Abarim Publications' online Biblical Greek Dictionary
A loose letter α (alpha) in the Greek text of the Bible is always a form of the relative pronoun ος (hos), namely the neutral plural form of either the nominal or accusative. It would mean "who/which/that" (in plural). For instance, the English version of Revelation 1:9 speaks three times of "the things", where in Greek only the letter α appears.
Jesus famously called himself the Alpha and Omega (Revelation 1:8, 21:6 and 22:13 only — the King James also has it in Revelation 1:11), but this may not refer to simply the first and the last letters of the Greek alphabet. See our article on the relative pronouns for more.
A prefixed α can represent one of three functions, as there are really three different prefixes that look like the same α- (a-). They are different because these three a-'s are remnants of different words and mean different things:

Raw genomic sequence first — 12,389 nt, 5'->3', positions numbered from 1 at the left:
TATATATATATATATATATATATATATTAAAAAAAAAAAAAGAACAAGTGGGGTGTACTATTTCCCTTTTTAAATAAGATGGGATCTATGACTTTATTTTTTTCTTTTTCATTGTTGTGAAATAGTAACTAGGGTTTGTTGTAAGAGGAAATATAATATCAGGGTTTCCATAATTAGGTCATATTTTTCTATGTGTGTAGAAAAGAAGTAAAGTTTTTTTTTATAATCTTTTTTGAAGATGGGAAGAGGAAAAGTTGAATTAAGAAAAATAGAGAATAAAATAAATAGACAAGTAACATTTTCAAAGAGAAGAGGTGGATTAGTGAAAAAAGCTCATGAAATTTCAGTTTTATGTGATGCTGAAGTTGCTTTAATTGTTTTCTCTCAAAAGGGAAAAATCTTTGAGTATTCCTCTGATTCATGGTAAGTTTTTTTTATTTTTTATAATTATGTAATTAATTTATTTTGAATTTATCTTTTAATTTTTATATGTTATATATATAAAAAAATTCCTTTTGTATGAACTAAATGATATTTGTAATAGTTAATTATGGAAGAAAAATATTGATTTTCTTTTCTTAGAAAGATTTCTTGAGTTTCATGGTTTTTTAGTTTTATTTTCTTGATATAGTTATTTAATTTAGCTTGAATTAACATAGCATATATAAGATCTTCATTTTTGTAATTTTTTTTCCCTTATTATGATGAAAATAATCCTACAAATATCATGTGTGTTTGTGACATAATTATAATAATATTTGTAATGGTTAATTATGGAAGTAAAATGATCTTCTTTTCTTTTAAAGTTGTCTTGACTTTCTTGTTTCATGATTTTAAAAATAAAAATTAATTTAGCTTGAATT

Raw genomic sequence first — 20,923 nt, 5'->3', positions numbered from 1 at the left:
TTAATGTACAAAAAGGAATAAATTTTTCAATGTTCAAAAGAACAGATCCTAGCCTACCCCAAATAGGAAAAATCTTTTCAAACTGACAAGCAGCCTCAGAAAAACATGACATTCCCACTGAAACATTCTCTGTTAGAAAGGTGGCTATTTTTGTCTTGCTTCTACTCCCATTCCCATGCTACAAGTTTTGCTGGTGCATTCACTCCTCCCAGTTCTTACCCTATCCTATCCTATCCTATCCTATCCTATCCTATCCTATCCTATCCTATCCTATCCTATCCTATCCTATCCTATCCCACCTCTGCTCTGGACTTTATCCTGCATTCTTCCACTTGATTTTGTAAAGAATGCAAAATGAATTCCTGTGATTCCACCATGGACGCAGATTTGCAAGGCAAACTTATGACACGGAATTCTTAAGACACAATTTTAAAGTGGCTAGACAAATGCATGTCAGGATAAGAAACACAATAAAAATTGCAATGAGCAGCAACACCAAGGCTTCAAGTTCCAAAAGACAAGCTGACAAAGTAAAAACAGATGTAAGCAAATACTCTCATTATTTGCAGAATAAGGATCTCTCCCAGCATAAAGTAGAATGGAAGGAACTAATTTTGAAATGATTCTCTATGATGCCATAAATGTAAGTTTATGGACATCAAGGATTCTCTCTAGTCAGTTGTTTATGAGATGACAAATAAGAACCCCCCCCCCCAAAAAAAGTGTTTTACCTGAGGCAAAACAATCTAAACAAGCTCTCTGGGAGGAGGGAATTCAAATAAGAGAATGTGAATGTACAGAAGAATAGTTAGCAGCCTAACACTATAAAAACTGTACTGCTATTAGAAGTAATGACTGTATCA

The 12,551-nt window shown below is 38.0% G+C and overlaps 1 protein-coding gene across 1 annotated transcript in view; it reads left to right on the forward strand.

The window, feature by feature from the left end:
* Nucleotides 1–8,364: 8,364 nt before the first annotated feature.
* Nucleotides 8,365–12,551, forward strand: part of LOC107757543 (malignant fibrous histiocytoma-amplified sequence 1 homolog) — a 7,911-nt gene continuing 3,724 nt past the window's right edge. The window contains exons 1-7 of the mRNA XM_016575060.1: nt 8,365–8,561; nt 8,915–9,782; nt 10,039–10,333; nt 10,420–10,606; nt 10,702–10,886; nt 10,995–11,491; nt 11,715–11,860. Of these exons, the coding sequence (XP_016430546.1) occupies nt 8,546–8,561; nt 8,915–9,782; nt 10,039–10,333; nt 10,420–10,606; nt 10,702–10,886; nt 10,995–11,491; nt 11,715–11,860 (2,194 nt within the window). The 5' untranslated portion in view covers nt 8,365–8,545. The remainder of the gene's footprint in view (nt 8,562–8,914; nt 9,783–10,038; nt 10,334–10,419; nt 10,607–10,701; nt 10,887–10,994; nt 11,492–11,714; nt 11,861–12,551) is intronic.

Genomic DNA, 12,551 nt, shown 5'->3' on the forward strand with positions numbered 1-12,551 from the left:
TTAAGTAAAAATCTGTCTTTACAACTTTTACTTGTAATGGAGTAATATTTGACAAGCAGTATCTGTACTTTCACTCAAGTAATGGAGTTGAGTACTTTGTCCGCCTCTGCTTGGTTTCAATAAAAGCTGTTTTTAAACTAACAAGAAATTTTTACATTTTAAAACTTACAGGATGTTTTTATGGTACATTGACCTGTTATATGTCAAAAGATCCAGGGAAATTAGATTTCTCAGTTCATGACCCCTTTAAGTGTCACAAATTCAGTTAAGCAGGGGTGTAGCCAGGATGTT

- The most familiar α- (a-) is the negating α- (a-). It survives into modern English and is probably a leftover from ανευ (aneu), meaning without, or ατερ (ater), meaning apart from. When this α- (a-) is tied to a word that starts with a vowel, it comes with an added ν (n).
- The intensifying α- (a-) probably stems from αγαν (agan), meaning very much. An example of the use of this prefix is in the verb ατενιζω (atenizo), meaning to look intently, from the verb τεινω (teino), meaning to stretch or strain.
- The collecting α- (a-) comes from αμα (hama), meaning together with. An example of the use of this prefix is in the noun αδελφος (adelphos), meaning brother, from the noun δελφυς (delphus), meaning womb.